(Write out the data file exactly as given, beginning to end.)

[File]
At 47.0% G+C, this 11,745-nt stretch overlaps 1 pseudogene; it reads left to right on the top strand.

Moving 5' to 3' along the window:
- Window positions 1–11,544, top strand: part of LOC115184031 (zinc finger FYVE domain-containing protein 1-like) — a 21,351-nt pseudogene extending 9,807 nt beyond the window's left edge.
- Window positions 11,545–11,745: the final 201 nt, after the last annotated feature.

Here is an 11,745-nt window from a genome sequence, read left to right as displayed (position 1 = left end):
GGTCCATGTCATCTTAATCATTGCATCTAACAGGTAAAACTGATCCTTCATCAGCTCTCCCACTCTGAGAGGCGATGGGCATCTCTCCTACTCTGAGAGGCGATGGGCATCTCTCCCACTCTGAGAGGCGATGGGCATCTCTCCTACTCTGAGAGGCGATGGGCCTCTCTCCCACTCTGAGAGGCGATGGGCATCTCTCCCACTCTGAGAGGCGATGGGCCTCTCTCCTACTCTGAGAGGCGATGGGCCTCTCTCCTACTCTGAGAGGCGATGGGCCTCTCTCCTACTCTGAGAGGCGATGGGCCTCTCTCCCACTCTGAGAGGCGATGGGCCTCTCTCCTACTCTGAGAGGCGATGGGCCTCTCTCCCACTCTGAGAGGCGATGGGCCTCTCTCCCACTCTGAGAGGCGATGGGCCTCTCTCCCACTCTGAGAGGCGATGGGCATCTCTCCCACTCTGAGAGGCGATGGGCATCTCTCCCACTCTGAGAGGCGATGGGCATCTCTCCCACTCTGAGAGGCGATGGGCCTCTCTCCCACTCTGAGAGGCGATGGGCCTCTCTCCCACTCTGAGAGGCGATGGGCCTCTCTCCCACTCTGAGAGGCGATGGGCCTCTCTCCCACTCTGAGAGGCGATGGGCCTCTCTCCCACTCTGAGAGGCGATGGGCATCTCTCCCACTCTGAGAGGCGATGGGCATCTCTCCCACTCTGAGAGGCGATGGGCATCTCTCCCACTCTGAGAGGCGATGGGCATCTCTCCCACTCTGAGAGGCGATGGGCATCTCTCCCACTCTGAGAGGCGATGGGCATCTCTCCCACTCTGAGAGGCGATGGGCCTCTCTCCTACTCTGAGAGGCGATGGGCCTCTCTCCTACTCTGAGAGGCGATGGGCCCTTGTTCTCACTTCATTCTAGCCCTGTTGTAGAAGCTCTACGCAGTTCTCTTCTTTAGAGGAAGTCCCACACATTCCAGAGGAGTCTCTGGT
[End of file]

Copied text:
At 47.0% G+C, this 11,745-nt stretch overlaps 1 pseudogene; it reads left to right on the top strand.

Moving 5' to 3' along the window:
- Window positions 1–11,544, top strand: part of LOC115184031 (zinc finger FYVE domain-containing protein 1-like) — a 21,351-nt pseudogene extending 9,807 nt beyond the window's left edge.
- Window positions 11,545–11,745: the final 201 nt, after the last annotated feature.

Here is an 11,745-nt window from a genome sequence, read left to right as displayed (position 1 = left end):
GGTCCATGTCATCTTAATCATTGCATCTAACAGGTAAAACTGATCCTTCATCAGCTCTCCCACTCTGAGAGGCGATGGGCATCTCTCCTACTCTGAGAGGCGATGGGCATCTCTCCCACTCTGAGAGGCGATGGGCATCTCTCCTACTCTGAGAGGCGATGGGCCTCTCTCCCACTCTGAGAGGCGATGGGCATCTCTCCCACTCTGAGAGGCGATGGGCCTCTCTCCTACTCTGAGAGGCGATGGGCCTCTCTCCTACTCTGAGAGGCGATGGGCCTCTCTCCTACTCTGAGAGGCGATGGGCCTCTCTCCCACTCTGAGAGGCGATGGGCCTCTCTCCTACTCTGAGAGGCGATGGGCCTCTCTCCCACTCTGAGAGGCGATGGGCCTCTCTCCCACTCTGAGAGGCGATGGGCCTCTCTCCCACTCTGAGAGGCGATGGGCATCTCTCCCACTCTGAGAGGCGATGGGCATCTCTCCCACTCTGAGAGGCGATGGGCATCTCTCCCACTCTGAGAGGCGATGGGCCTCTCTCCCACTCTGAGAGGCGATGGGCCTCTCTCCCACTCTGAGAGGCGATGGGCCTCTCTCCCACTCTGAGAGGCGATGGGCCTCTCTCCCACTCTGAGAGGCGATGGGCCTCTCTCCCACTCTGAGAGGCGATGGGCATCTCTCCCACTCTGAGAGGCGATGGGCATCTCTCCCACTCTGAGAGGCGATGGGCATCTCTCCCACTCTGAGAGGCGATGGGCATCTCTCCCACTCTGAGAGGCGATGGGCATCTCTCCCACTCTGAGAGGCGATGGGCATCTCTCCCACTCTGAGAGGCGATGGGCCTCTCTCCTACTCTGAGAGGCGATGGGCCTCTCTCCTACTCTGAGAGGCGATGGGCCCTTGTTCTCACTTCATTCTAGCCCTGTTGTAGAAGCTCTACGCAGTTCTCTTCTTTAGAGGAAGTCCCACACATTCCAGAGGAGTCTCTGGT